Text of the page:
The apex body of transporters in Assam has called an indefinite strike across the state from 6 am on Monday over alleged government inaction to address their issue of mounting losses due to the COVID-19 pandemic.
The All Assam Motor Transport Association (AAMTA) on Sunday said all passenger vehicles ranging from autorickshaws to buses will remain off the roads.
The government has requested AAMTA to withdraw the strike and invited its leaders for a meeting on October 6, but the organisation said its agitation will continue until anything concrete comes from the administration
AAMTA secretary general Pradip Das said, “Members of the organisation have met the transport minister and officials several times in the last few months, urging support to the sector but nothing has been done yet.”
“Every time, the government gives us assurances. We have submitted several memorandums and met with many officials. But no step has been initiated to address our heavy losses,” he added.
The AAMTA had suggested a waiver of road taxes for one year and withdrawal of fines imposed for non-repayment of loans taken by the owners of passenger vehicles. Das alleged payments of several crores of rupees for plying buses requisitioned by the government to ferry stranded people during the lockdown period are pending with the administration.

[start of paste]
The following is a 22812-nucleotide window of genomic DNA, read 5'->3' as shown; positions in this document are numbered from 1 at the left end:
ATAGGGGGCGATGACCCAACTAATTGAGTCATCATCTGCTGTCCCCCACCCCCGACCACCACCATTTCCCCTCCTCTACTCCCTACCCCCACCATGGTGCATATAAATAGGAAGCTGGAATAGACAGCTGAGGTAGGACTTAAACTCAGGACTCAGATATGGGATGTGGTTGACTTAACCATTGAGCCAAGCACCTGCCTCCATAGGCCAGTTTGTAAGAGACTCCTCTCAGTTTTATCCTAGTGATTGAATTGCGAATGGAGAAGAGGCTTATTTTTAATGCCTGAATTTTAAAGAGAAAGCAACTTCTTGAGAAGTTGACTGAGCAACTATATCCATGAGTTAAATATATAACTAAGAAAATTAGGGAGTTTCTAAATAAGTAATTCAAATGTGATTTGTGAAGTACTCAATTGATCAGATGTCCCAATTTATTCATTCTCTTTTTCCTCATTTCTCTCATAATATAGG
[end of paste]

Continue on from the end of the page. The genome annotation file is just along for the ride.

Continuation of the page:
“We are operating with only 50% capacity as per the COVID-19 protocol. Hence, we urged the government to allow us to slightly raise the fares till the situation normalises, but they turned down our plea,” Das said.
The transport department, on the contrary, has imposed fines in the range of Rs 2,000-20,000 if any vehicle was found carrying even one passenger more than the stipulated 50% capacity, he said. “During this pandemic period, two new toll gates have started functioning at Changsari and Raha, the two entry points to Guwahati city.
There is no proper infrastructure at the facilities but those running them are charging exorbitant rates for commercial vehicles. If the situation faced by the transporters is not addressed urgently, many will not be able to sustain themselves in the coming months,” the AAMTA office-bearer said.
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